He designed and led a capital campaign that raised over $62 million, raised additional endowed scholarship funds totaling $5 million, and, in total, received over $110 million in gifts to the university during his five-year tenure at NSU.

He facilitated efforts that yielded 20 new academic programs and partnerships, including a graduate program expected to become a national benchmark in special education.

His efforts have helped to confirm NSU as a regional economic and workforce development partner and build exceptional relationships with the community.

Previous engagements include serving as provost and chief academic officer at Niagara University (NY) from 2011 to 2016, and Gannon University (PA) from 2002 to 2011.

He holds a bachelor’s degree from California State University, Sacramento, a master’s from West Virginia University, and a doctorate from the University of Oklahoma.

Dr. Downs will succeed Anne Blackhurst who has served MSUM as president since 2014 and has announced her intention to retire.

Saturday, March 18, 2023

A deathwatch for a community

If you notice that the community you live in is unraveling, it can be dangerous to mention it.  Communities seldom actually die, but they do fail.  Community leaders tend to take explosive umbrage if someone notes that their community is showing signs of failure.  They will rail that the person stating such notice is a negative a--hole, and they will launch into an inventory of all that is alive and thriving in the community and why that negative person is mentally deficient for claiming otherwise.  I live, rather I dwell, in a community that is diminishing in aspects of community life.  Rather than face the facts regarding the faltering community, many who regard themselves as leaders go into a raging denial.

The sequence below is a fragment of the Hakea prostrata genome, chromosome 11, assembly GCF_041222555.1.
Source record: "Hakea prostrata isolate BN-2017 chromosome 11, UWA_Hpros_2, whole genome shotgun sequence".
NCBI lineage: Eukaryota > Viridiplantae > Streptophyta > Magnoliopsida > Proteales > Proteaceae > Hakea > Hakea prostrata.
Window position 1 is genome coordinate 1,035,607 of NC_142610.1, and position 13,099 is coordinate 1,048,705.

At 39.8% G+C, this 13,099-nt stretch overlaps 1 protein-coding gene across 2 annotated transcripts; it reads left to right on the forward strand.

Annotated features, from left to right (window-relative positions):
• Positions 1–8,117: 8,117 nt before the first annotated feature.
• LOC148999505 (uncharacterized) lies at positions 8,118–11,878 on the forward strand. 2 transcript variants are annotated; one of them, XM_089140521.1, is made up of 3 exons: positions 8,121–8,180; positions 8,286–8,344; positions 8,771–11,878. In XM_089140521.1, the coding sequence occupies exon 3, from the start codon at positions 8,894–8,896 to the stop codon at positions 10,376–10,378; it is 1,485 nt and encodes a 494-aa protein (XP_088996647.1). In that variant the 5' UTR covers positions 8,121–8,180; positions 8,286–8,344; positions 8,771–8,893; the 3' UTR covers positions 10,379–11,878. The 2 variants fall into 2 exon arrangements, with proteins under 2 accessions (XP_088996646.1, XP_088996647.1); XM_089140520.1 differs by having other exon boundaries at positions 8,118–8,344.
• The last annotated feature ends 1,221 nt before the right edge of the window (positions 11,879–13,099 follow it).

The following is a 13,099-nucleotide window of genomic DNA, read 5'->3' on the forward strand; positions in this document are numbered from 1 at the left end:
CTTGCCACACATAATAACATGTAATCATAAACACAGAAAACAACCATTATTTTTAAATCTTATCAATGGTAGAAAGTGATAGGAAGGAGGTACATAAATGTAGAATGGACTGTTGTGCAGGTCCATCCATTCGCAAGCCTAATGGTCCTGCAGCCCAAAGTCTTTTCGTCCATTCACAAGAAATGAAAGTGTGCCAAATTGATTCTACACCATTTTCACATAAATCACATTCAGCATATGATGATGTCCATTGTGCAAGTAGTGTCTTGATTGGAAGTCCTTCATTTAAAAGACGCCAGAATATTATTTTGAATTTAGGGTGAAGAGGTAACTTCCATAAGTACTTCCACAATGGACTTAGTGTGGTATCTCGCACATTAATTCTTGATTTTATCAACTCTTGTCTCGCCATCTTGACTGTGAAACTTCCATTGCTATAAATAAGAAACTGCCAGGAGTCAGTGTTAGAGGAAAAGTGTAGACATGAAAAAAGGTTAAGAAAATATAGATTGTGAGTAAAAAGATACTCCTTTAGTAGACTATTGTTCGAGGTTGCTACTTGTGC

The latest crisis for Aberdeen, South Dakota, is the announcement of the closing of Presentation College at the end of summer.  The closing of an educational institution is a significant loss to a community, a  reduction of its status in the world.  The closing of Presentation College has implications that have not been fully confronted in terms of the resources it once provided or the options it offered. Finances and enrollment are the usual reasons a college has for closing.  However, the place that an educational institution has in the lives of its staff, of its students, its sponsors, and the community is part of their development, their identities, their very lives.